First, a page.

Well, I’ve experienced my first Landing Day here on the moon. It was intense.
It’s a much bigger deal up here than it is down there, as you can imagine. Does anyone on earth even bother to remember what happened on July 20, 1969?
We do. I can tell you. At 20:17 UTC, the whole place stops. Doesn’t matter who you are, or what you’re doing. If you are on the moon at that moment, you pause to think about what we, as humans, have accomplished.
The Tranquility Base History Center stages a live landing of the Apollo Lunar Module. Crowds gather in the indoor viewing areas. A tricked-out hopper flies in. The loudspeaker plays the radio communication.
In the normal course of things, when I when see the mock-up of the LM inside the History Center, it reminds me of a line from an old movie. ‘You came in that thing? You’re braver than I thought.’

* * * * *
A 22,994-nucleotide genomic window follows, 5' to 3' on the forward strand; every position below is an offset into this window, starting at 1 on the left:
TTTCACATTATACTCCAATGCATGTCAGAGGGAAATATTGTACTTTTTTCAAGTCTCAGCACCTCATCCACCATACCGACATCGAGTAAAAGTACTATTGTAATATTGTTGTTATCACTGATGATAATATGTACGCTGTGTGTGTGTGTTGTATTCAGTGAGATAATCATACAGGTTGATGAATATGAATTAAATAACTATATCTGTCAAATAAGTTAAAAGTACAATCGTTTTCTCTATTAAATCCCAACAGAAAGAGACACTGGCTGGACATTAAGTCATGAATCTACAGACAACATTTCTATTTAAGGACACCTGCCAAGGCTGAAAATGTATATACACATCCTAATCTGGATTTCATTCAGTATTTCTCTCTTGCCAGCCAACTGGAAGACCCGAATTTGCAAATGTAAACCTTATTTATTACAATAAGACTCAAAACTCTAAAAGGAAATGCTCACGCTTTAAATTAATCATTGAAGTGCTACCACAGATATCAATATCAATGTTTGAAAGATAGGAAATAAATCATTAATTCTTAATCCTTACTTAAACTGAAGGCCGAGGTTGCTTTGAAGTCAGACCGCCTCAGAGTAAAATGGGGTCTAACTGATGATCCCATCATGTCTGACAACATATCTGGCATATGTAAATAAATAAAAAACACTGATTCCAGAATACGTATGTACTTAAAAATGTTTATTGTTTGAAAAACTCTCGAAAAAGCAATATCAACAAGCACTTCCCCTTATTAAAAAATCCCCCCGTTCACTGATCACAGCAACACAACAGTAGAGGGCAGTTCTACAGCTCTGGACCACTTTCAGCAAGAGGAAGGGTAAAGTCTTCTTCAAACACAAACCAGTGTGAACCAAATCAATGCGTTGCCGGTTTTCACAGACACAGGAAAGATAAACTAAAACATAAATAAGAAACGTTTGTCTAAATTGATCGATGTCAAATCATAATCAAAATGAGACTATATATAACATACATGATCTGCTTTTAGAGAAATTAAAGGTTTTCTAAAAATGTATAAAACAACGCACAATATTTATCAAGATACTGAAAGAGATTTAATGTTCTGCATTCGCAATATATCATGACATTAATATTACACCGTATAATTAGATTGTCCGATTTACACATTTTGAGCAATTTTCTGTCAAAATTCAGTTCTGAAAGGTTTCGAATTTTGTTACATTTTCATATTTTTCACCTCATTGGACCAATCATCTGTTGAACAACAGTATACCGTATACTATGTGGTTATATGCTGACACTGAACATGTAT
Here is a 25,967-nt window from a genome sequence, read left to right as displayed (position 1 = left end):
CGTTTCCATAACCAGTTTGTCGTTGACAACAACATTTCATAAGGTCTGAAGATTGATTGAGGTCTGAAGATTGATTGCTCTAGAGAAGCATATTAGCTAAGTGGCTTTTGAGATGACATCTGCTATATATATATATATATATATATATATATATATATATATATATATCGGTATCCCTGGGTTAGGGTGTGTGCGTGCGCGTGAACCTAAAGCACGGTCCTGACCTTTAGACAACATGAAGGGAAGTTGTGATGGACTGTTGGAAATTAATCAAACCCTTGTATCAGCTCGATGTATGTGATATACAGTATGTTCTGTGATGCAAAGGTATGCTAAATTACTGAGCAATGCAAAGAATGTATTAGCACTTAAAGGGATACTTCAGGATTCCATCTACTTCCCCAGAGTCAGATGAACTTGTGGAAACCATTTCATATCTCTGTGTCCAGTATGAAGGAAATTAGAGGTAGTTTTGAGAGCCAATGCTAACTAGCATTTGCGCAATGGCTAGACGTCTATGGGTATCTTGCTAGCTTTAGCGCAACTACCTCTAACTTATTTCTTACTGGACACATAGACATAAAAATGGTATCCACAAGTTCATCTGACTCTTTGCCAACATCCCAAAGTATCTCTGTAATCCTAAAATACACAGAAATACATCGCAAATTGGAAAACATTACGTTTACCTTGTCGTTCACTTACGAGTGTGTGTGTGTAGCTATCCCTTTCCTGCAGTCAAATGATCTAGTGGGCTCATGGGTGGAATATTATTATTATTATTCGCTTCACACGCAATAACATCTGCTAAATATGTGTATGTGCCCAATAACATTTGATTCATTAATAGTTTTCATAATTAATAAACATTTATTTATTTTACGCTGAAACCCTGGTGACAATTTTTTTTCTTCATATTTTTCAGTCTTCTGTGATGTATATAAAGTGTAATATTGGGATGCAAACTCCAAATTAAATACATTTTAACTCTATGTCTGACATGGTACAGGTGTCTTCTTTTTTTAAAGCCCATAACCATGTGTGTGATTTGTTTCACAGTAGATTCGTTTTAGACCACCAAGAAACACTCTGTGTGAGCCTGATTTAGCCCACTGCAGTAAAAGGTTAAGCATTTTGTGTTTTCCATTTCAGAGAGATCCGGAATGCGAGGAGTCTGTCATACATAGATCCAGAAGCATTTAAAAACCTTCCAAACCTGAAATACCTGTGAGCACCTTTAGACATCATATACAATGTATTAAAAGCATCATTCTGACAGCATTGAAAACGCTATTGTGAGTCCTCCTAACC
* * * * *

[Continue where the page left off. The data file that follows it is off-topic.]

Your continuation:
Then you see a very convincing repro dropping out of the sky. It’s hard not to be awed.
We copy you down, Eagle. I get chills.
Houston, Tranquility Base here. I’m not crying; you’re crying
The Eagle has landed. The crowd roars.
Go ahead, read this and tell me you are not amazed, NASA: Apollo Expeditions to the Moon, CHAPTER 11.4
One thing you might not expect, up here, we are really big on celebrating Collins. You know the guy who DIDN’T get to walk on the moon. He made the trip and then got to stay in orbit.
Life on the moon is impossible without teamwork. You rely on other people to keep you alive. Every component of a team is important. We also serve who sit and circle.
“In his autobiography he wrote ‘this venture has been structured for three men, and I consider my third to be as necessary as either of the other two’ “. Wiki: Michael Collins (astronaut)
Rock on, Dude!
Yours from the Lunar Landing site,